ST. LOUIS - SEPTEMBER 26: Head coach Mike Shanahan of the Washington Redskins yells at an official against the St. Louis Rams at the Edward Jones Dome on September 26 2010 in St. Louis Missouri. The Rams beat the Redskins 30-16. (Photo by Dilip Vishwanat/Getty Images)
Yesterday's loss to the Rams proved that Mike Shanahan still has a lot of work to do with these Redskins.
Make no mistake about it, Sunday's Redskins loss at the St. Louis Rams surpasses the shame of last year's loss at Detroit. I know the Lions had a longer losing streak, but this was played with Mike Shanahan on the sideline and Donovan McNabb under center. That's what makes this one sting more, because there are actual expectations for this group.
We probably should have known it was going to be a long day when punter Josh Bidwell injured his right hip in the pregame. It's the same hip that kept him sidelined in 2009, and it prompted a call to Hunter "The Punter" Smith.
How costly could this loss be? Next three games: at Philadelphia, Green Bay at home and Indianapolis at home. Vegas money will be on a 1-5 start.
There are shaky starts, and there is what the Redskins did Sunday in St. Louis
You never want to give a struggling team life, but that is exactly what the Redskins did. They started the game by kicking the ball out of bounds, had two false starts, an illegal crack back block penalty, a blocked punt and a fumble that led to a touchdown, all in just the first nine minutes of the game.
Lesson for DeAngelo Hall: if you talk the talk, you better walk the walk
If you are going to ask to cover the best wide receiver and call it "your" defense, you sure as heck better show up to play BIG the next game. In other words, don't slip and let Mark Clayton run by you for a 30 yard gain on one of the biggest plays of the game.
Not that it was all Hall's fault. Safety Kareem Moore did pick off a pass, but missed a tackle on Steven Jackson's touchdown run.
Also, where was the pass rush? Rookie quarterback Sam Bradford was sacked just once, and he led a Rams offense that converted 7 of 16 third-down plays.
More piling on the defense
Lawerence Taylor, Reggie White and Warren Sapp were all difference makers. Albert Haynesworth in a Redskin uniform has not been a difference maker. No matter how many times we all say it out loud, it's just not true. He has not made the impact here that he was overpaid to make.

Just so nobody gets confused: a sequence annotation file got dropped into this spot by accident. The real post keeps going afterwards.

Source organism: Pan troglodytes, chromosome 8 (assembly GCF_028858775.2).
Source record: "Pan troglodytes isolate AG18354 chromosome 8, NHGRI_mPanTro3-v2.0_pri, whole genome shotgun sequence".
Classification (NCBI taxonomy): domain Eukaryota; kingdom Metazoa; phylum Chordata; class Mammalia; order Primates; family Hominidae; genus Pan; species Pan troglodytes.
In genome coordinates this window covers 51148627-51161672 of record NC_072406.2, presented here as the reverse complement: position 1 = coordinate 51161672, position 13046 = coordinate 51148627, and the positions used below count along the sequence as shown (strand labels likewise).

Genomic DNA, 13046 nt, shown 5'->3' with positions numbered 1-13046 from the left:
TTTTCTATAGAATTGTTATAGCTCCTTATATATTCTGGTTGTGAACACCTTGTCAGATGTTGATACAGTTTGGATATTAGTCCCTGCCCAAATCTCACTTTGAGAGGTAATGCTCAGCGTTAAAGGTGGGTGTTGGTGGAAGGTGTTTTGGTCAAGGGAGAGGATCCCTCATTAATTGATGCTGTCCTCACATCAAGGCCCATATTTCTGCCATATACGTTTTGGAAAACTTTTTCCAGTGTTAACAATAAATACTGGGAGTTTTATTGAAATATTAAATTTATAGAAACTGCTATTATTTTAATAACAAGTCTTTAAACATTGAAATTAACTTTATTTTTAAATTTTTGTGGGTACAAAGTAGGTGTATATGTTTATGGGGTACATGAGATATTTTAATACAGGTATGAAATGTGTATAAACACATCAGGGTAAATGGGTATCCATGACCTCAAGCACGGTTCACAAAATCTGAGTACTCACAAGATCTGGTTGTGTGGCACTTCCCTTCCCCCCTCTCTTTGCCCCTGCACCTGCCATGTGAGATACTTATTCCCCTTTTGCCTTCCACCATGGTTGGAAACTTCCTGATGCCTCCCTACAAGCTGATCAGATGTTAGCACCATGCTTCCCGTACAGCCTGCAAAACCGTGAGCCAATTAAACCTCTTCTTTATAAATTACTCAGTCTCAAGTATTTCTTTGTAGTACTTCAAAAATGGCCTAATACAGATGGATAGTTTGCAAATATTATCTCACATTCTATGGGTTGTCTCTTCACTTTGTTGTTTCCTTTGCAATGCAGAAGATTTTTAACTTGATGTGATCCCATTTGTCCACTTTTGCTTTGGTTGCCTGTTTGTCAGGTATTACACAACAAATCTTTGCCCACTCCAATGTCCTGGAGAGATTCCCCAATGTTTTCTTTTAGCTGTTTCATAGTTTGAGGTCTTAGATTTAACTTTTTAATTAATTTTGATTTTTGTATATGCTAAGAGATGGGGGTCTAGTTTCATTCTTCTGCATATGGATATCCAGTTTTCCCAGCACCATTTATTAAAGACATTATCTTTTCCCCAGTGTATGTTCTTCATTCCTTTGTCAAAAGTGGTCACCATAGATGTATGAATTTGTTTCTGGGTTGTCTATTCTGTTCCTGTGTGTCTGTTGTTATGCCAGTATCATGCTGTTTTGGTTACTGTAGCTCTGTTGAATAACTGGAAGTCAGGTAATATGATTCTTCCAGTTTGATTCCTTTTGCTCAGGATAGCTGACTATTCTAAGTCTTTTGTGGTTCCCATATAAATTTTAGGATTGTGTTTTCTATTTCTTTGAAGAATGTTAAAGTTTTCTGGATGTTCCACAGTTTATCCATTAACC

No matter what the scheme is, big-time players make plays when they are of the field. Big Al once again did not. He said he felt he "played alright," but that's not exactly what he was paid $100 million to do.
Running game shows life for a half ... sort of ...
Ryan Torain got almost as many carries in the first half as Larry Johnson did in his two games. Torain finished with seven carries for 46 yards (though he did get 36 on one carry), which begs the question: why didn't he make the final roster?
Clinton Portis showed some burst with a 27-yard run in the first quarter, but was tripped up suddenly on the play. Was he too concerned about covering up the ball? Was he worried about possible contact?
Either way, Portis had a great start, with 45 yards on six plays in first quarter, but then he got just one more carry the rest of the game.
Overall, the Redskins had 115 yards rushing in first half (89 on three plays) and just one yard rushing in the second half.
Is Trent Williams the LaRon Landry for the Offense?
Sure, the Skins ran the ball better than they have all season, but where was Chris Cooley most of the day? He appeared to be blocking on many occasions next to Stephon Heyer, who was at left tackle for the injuredTrent Williams. It certainly appeared to affect the passing game, which could only rely on Santana Moss. In the Red Zone, which is essentially the Cooley Zone, the Redskins were 0-3. On third down, also a time Cooley shines, the Redskins were 1-10.
This is how Trent Williams' absence can affect the Redskins in many different ways. Get well big fella, and hurry back!
Give Vinny Cerrato some credit
Despite a new front office, coaching Staff and quarterback, these looked like the same old Redskins. They showed Sunday there is still a long way to go for them to become a good football team. The team still lacks personnel on the offensive and defensive line, and they're second-rate at wide receiver, running back and in the secondary. Thanks Vinny!
More to the point: does this team have the personnel to play the 3-4 defese? It sure doesn't look like it. They have given up 380 yards, 526 yards and 365 yards, respectively in their three games this year.
The reality is this "regime" will need some time to fix the evils of years past.
Eagles don't look so silly anymore
Let me be the first to admit that I enjoyed poking fun at the Eagles and Andy Reid's expense since the the deal that sent McNabb to the Redskins went down. It especially looked bad after Kevin Kolb was benched last week.
However, you can now see what the Eagles saw as the safety net in the deal -- besides Michael Vick, of course. The Redskins clearly don't have the team around McNabb to be successful right now. McNabb surely would rather have the Eagles' weapons than the Redskins' ones as he heads back to Philly on Sunday.
Maryland fans, come on out. Plenty of good seats still available
The smallest crowd in the Ralph Friedgen era (33,254 officially, but probably less) saw the Terps beat Florida International 42-28 in what could be the beginning of the Danny O'Brien era. The Freshman quarterback went 18-27 for 250 yards and two TDs in his first career start. The Terps are now 3-1, but what can they do to get the fans to fill up Byrd Stadium?
One anecdote: Duke. The Blue Devils come to College Park next week, and you know how much the Terps fans hate the Blue Devils.